3. Which public officials
Brazilian and non-Brazilian public officials are covered by the BAA, including, without limitation, employees of state-owned entities and international organizations. Subject to how the law is interpreted by Brazilian enforcement officials and courts, employees of state-controlled entities (as in not wholly-owned, e.g., Petrobras) are likely to be covered, too.
The BAA is silent about candidates to political office, political parties or political party officials. In a country where most investigated corruption cases are elections-related, this seems strange. But the omission was probably intentional, the result of an ongoing debate about whether legal entities should have the right to make donations to candidates or parties in connection with any election in Brazil.
4. Mitigation & Enforcement
Companies that adopt “effective” compliance programs and codes of conduct should be able to reduce exposure to fines and other sanctions under the BAA. In addition, the BAA expressly provides that cooperation during an investigation will count in the determination of whether to apply a penalty. Although many cases will likely settle rather than proceed through the courts, admission of guilt will be a condition to any settlement.
Enforcement of the BAA will be decentralized at the State or local level (at their respective costs), unless the matter involves a foreign public official or, in some not yet fully specified circumstances, a Federal official. Brazil has 27 states, one Federal District, and more than 5,000 cities or towns, so this can be tricky.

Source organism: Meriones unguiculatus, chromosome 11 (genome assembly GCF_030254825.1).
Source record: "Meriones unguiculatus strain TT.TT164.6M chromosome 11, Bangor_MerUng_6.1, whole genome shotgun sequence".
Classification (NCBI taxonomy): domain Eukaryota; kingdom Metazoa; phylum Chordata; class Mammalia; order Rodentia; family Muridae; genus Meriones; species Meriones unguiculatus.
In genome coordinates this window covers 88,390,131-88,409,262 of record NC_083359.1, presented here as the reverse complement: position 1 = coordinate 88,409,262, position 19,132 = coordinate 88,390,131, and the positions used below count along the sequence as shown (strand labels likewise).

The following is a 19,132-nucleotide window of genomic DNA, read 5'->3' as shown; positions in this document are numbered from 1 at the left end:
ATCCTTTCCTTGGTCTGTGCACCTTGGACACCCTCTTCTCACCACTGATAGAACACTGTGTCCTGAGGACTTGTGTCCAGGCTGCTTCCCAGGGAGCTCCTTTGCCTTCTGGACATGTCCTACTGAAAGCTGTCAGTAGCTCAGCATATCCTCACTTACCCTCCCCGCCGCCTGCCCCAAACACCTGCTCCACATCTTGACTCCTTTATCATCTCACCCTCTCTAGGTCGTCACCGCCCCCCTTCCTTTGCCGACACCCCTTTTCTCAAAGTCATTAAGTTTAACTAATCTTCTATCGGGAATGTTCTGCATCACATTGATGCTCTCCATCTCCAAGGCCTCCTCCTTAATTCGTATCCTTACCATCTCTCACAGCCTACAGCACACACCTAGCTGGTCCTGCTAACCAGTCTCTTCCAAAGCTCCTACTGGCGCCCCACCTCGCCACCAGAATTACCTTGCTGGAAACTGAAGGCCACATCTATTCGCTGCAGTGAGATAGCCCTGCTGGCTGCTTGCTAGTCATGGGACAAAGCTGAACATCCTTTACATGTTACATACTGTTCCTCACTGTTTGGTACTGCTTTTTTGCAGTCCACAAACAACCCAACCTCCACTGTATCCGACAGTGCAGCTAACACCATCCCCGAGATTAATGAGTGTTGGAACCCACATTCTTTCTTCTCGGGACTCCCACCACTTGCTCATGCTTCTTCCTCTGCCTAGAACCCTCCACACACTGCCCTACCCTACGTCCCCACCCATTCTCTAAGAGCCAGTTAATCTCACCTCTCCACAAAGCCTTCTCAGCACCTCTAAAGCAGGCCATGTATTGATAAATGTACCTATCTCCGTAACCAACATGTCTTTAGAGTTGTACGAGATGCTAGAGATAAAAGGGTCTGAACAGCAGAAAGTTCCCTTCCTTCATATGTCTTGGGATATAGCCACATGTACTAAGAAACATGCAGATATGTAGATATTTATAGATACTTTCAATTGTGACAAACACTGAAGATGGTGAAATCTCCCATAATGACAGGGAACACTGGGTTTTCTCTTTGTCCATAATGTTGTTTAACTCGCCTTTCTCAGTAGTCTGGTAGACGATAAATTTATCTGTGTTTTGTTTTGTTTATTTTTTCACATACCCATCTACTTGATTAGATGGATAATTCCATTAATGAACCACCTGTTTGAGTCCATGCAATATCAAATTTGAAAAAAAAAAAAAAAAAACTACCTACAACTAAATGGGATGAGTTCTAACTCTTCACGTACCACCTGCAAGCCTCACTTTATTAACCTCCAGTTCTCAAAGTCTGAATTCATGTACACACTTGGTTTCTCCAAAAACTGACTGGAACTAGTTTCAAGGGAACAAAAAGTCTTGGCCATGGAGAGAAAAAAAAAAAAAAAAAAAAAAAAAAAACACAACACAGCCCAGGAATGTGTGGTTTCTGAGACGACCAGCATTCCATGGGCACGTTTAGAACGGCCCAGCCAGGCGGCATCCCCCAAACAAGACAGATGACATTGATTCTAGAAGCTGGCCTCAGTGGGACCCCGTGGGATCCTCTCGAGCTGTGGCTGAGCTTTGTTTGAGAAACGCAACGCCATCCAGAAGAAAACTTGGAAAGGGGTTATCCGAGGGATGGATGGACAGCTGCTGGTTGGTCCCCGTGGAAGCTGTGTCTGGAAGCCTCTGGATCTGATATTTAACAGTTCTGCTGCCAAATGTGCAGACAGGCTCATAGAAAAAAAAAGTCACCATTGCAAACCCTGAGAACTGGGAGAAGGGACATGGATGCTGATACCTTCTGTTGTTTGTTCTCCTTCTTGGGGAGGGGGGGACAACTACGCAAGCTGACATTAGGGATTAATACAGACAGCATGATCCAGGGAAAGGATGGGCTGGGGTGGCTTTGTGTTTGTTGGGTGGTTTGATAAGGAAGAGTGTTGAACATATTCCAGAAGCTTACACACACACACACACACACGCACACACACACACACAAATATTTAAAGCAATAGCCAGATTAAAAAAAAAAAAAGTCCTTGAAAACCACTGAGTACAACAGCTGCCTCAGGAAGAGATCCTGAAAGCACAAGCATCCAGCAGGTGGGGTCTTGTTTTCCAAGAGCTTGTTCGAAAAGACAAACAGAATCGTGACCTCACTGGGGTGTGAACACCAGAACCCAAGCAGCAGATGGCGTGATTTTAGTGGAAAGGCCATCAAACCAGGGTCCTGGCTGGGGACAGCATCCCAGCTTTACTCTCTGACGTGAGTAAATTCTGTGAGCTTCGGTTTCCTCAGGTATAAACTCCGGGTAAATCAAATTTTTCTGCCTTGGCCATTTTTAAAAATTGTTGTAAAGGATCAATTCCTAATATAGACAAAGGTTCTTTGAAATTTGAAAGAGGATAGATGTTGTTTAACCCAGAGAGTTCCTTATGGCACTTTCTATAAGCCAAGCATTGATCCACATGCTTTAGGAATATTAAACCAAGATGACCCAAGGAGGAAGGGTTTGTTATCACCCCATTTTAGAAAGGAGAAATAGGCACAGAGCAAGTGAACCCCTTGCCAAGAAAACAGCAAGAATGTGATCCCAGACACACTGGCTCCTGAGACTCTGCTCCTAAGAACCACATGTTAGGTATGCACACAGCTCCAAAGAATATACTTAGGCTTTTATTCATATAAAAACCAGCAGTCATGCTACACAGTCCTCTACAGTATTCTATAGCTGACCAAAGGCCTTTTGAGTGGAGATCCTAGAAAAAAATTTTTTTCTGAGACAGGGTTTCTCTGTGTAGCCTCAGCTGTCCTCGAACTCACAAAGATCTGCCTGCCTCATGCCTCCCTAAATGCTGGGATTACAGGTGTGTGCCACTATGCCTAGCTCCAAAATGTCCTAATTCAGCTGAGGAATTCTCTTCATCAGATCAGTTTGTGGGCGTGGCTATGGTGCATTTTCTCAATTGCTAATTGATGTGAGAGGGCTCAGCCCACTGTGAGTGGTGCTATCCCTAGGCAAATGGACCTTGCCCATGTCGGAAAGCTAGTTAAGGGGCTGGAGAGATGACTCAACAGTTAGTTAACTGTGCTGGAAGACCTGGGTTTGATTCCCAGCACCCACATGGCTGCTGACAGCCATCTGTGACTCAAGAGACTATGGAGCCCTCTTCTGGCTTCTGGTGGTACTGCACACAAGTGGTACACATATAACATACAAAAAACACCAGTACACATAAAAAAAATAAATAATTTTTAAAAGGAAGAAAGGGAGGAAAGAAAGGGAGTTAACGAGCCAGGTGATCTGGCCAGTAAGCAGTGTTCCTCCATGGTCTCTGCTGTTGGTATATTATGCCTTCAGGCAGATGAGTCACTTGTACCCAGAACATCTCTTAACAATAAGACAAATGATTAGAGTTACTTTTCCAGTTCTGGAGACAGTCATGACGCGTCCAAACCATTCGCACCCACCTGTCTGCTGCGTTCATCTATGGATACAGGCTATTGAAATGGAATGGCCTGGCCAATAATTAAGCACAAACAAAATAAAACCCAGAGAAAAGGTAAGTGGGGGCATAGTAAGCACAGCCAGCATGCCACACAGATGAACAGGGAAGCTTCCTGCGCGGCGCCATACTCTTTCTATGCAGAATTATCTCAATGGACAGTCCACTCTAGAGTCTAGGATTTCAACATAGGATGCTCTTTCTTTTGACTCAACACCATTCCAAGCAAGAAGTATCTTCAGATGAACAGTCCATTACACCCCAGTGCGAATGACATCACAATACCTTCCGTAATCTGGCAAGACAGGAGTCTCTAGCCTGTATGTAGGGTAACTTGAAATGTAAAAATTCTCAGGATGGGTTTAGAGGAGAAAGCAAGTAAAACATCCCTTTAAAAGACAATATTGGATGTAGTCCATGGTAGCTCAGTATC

Although regulations to implement the law are expected, to date none have been issued. When promulgated, the regulations should help clarify – among other things – what amounts to an “effective” compliance program.
Both Brazilian and non-Brazilian investors are looking forward to seeing how the BAA will be regulated and enforced. Brazil’s President, Dilma Rousseff, has reassured the international community that Brazil is a safe destination for foreign direct investment. In the context of the BAA, that remains to be seen, especially if the law is employed mainly to pursue non-Brazilian parties.
However the law is interpreted and enforced, any company operating in Brazil needs to make sure it has appropriate compliance processes in place to protect against corruption. Clear, well-articulated standards for compliance and ethics are a must. Training and education are essential.
There is no silver bullet for compliance with the BAA. But developing and implementing an appropriate compliance infrastructure now, even though it is early days, is the best way to protect against a violation.
*Admitted to the Bar in Brazil (São Paulo Section) only. LLB from the Universidade de São Paulo (1995) and LLM from the University of Notre Dame (1999).